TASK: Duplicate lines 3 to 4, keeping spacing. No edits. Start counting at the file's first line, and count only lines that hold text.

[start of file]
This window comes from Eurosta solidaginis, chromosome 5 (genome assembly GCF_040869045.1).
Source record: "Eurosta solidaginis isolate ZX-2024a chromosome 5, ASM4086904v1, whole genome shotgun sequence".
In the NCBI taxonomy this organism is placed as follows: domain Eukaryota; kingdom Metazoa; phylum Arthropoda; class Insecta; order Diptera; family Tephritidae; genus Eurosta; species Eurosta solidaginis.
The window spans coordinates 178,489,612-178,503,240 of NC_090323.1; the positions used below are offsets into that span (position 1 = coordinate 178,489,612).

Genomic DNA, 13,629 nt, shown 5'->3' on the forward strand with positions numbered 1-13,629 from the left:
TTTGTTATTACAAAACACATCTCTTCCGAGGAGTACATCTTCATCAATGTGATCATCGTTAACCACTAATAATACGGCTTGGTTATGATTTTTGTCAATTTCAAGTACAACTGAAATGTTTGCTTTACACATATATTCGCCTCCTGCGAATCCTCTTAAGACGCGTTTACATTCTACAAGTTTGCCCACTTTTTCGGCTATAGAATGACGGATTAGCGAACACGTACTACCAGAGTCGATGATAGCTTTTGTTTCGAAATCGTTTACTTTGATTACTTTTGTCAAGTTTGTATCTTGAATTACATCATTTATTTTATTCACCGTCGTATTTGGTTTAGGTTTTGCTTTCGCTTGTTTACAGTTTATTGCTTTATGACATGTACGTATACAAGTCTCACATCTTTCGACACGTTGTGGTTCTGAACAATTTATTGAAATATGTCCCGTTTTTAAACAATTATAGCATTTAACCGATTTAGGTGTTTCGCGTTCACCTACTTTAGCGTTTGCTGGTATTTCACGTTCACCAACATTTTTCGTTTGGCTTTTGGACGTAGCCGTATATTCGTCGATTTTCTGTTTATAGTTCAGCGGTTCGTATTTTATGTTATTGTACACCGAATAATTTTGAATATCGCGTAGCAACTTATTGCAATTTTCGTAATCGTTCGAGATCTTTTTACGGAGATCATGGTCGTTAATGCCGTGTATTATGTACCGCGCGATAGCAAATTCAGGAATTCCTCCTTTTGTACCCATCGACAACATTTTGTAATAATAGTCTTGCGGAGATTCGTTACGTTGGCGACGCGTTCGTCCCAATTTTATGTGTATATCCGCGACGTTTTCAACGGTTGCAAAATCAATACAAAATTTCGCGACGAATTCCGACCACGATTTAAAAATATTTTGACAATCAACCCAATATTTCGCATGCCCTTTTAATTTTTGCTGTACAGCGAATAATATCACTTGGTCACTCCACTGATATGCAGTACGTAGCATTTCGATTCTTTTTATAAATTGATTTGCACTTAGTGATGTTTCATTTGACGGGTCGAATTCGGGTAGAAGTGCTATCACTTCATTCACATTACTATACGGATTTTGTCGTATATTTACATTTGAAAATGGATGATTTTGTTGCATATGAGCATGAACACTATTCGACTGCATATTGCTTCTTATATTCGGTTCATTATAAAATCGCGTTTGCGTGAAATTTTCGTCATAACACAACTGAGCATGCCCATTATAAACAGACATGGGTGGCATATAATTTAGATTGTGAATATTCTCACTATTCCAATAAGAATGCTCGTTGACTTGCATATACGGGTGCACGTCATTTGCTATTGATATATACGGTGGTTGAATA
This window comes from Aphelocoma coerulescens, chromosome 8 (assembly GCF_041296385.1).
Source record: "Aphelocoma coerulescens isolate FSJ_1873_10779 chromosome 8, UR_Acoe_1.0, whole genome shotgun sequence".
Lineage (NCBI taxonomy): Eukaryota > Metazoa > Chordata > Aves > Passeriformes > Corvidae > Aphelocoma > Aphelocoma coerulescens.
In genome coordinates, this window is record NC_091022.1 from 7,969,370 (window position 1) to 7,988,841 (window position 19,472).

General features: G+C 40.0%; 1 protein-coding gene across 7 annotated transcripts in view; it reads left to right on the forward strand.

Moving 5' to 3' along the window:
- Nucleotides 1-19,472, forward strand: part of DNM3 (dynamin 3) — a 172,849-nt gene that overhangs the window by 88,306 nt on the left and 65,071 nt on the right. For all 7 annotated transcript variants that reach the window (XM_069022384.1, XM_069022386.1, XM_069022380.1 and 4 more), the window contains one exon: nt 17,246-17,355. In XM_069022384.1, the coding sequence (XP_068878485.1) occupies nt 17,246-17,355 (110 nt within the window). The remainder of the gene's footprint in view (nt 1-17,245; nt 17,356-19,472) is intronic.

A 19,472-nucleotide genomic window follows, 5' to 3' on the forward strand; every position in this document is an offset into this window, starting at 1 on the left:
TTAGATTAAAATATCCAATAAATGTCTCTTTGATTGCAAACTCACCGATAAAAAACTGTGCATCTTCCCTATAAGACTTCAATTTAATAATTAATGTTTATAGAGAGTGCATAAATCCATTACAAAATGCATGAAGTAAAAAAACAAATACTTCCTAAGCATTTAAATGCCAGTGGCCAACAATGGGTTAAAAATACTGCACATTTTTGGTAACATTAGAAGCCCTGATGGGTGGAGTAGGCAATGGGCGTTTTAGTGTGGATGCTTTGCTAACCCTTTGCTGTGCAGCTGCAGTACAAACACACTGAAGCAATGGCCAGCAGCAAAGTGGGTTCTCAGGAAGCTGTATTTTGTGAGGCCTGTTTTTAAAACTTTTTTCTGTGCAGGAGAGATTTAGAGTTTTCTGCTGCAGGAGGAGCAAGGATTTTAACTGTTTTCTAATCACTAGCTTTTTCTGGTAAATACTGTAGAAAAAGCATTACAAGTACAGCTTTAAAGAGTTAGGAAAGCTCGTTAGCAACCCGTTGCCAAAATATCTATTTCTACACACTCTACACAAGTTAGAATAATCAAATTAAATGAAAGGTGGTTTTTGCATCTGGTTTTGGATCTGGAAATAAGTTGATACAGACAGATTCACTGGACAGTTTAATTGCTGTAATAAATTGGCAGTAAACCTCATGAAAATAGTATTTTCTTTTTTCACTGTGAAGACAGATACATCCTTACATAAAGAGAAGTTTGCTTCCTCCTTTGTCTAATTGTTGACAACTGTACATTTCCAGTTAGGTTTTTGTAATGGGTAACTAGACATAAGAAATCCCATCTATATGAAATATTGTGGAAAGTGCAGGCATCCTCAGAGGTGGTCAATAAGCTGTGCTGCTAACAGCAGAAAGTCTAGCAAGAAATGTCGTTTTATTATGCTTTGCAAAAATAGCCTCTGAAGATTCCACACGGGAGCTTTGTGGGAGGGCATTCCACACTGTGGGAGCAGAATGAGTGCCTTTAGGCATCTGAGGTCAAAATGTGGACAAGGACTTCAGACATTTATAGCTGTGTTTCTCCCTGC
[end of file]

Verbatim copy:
In the NCBI taxonomy this organism is placed as follows: domain Eukaryota; kingdom Metazoa; phylum Arthropoda; class Insecta; order Diptera; family Tephritidae; genus Eurosta; species Eurosta solidaginis.
The window spans coordinates 178,489,612-178,503,240 of NC_090323.1; the positions used below are offsets into that span (position 1 = coordinate 178,489,612).